2023 Nobel Prize in Physics: Light Captures the Briefest Moments

Science Fields

The 2023 Nobel Prize in Physics was awarded to Pierre Agostini, Ferenc Krausz and Anne L’Huillier for their “experimental methods that generate attosecond pulses of light for the study of electron dynamics in matter”.

The reearchers showed how to generate extremely short pulses of light that can be used to measure fast processes in which electrons move or change energy.

In 1987, Anne L’Huillier discovered the appearance of many different overtones when she passed infrared laser light through an inert gas. Each overtone is characterized as a light wave with a specific sequence of cycles for each cycle of a laser light. These are the result of the laser light interacting with atoms in the gas -this gives some electrons extra energy, which is then emitted as light. Anne L’Huillier continued to work on this phenomenon and her discovery laid the foundation for subsequent breakthroughs.

In 2001, Pierre Agostini succeeded in producing and studying a sequence of consecutive pulses of light, each pulse lasting only 250 attoseconds. Around the same time, Ferenc Krausz was working on another experiment and he was able to isolate a single pulse of light lasting 650 attoseconds.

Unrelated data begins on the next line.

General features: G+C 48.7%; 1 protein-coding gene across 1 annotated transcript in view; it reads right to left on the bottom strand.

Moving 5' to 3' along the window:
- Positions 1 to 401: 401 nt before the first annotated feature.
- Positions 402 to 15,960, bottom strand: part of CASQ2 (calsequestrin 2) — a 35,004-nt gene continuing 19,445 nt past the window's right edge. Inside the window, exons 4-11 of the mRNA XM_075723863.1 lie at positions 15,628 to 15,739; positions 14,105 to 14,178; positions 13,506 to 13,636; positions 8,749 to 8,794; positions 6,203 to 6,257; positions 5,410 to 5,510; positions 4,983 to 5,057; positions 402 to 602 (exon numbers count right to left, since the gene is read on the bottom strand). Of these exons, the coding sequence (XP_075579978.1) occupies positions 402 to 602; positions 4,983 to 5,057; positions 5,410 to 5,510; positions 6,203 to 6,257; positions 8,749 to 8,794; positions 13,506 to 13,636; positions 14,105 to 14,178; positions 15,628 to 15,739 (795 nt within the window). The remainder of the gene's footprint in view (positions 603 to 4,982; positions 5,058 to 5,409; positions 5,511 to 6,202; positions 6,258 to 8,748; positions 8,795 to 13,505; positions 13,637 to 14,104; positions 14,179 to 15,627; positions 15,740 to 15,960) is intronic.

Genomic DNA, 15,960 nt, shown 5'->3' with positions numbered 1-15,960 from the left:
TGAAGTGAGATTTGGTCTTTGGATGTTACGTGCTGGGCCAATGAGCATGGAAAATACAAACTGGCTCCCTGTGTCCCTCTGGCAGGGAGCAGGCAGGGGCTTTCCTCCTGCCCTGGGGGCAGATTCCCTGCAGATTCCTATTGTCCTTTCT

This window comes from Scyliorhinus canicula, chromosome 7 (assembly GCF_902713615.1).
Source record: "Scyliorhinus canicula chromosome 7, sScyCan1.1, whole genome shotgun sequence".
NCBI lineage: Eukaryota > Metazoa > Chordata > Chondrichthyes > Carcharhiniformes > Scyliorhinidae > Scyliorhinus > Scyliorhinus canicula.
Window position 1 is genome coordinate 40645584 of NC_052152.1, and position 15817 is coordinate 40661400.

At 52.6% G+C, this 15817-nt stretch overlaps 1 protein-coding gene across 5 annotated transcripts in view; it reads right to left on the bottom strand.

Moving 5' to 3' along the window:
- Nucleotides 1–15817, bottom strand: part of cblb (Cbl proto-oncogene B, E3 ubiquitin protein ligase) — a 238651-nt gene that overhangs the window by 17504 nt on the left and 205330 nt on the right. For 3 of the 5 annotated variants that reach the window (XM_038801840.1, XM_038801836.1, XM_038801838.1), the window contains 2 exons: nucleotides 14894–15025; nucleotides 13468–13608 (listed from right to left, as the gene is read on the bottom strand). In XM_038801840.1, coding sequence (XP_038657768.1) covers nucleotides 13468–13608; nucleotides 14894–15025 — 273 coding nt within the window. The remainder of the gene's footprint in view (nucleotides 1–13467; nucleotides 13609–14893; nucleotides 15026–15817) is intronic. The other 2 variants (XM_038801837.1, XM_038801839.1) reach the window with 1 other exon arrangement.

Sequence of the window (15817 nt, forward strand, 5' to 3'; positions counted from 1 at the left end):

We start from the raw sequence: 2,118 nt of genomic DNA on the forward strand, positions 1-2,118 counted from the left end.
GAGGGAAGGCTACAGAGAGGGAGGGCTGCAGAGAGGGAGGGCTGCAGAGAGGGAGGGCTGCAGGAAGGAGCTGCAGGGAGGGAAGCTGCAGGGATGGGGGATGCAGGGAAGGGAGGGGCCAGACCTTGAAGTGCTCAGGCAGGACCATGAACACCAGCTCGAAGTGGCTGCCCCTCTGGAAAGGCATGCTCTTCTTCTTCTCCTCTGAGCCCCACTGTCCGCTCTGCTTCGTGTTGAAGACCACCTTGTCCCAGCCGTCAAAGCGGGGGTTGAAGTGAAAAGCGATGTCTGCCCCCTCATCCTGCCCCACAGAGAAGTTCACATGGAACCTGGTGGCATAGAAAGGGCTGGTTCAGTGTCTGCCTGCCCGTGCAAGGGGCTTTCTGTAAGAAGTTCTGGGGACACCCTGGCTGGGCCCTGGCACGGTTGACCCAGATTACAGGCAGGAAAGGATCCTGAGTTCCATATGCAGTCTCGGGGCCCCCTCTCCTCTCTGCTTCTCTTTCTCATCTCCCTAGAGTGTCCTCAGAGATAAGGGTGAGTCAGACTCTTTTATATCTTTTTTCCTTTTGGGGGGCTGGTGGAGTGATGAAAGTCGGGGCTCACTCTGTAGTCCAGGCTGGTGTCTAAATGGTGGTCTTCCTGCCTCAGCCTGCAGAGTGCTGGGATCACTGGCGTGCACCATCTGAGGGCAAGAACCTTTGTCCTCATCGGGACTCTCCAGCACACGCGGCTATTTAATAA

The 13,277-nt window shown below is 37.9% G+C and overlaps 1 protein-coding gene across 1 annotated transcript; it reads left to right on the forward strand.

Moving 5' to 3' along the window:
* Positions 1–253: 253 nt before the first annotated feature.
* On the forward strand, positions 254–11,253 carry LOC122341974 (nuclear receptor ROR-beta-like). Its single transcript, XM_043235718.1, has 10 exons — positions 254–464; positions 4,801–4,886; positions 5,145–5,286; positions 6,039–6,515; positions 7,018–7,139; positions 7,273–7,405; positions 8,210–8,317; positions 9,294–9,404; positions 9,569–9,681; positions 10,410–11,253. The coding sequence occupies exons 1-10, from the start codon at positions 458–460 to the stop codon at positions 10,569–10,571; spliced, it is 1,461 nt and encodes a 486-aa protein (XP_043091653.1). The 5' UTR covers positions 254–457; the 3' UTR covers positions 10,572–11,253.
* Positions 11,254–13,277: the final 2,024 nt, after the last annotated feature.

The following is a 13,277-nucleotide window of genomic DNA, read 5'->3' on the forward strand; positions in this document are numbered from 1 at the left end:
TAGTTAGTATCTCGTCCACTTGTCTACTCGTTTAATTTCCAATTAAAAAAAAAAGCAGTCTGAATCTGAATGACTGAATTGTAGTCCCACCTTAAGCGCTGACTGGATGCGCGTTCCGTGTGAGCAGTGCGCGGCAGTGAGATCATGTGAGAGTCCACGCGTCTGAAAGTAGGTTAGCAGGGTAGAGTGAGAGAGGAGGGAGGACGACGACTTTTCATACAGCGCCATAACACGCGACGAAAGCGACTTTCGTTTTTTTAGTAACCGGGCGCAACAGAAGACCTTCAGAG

The work of this year’s laureates has made it possible to study extremely fast processes that were previously impossible to follow.

When fast-moving events are observed, they appear as a movie made up of a series of images stitched together and completely still. If we really want to study short-term events, we need special technology. In the electron world, changes occur in tenths of an attosecond -an attosecond is so short that a second includes as many attoseconds as there have been seconds since the universe was born.

Experiments of the laureates have produced pulses of light so short that they can be measured in attoseconds, showing that these pulses can be used to provide images of processes inside atoms and molecules.

Inside the atoms and molecules, electrons travel at extremely high speeds. Capturing their motion is only possible via extremely short pulses of light. This is similar to a camera flash that lasts only attoseconds, or billionth of a billionth of a billionth of a second.

Think of a propeller spinning at high speed. To the naked eye, each blade looks blurry. But if you shine a rapidly flashing flash at the propeller, each flash will illuminate a moment frozen in time. As the flashes get shorter, more information about the propeller is revealed.

Scientists used this technique to examine the behaviour of electrons inside atoms and molecules. The technique also reveals the behaviour of molecules. You may think of many applications for it; from understanding why some materials are superconductors at high temperatures, to photovoltaic applications, and to harvesting energy from light.

Eva Olsson, Chair of the Physics Nobel Committee, said: “We can now open the door to the world of electrons. Attosecond physics gives us the opportunity to understand mechanisms that are governed by electrons. The next step will be utilising them.”


  • 1. https://www.nobelprize.org/prizes/physics/2023/press-release/
  • 2. https://www.sciencenews.org/article/technique-ultrafast-electrons-2023-physics-nobel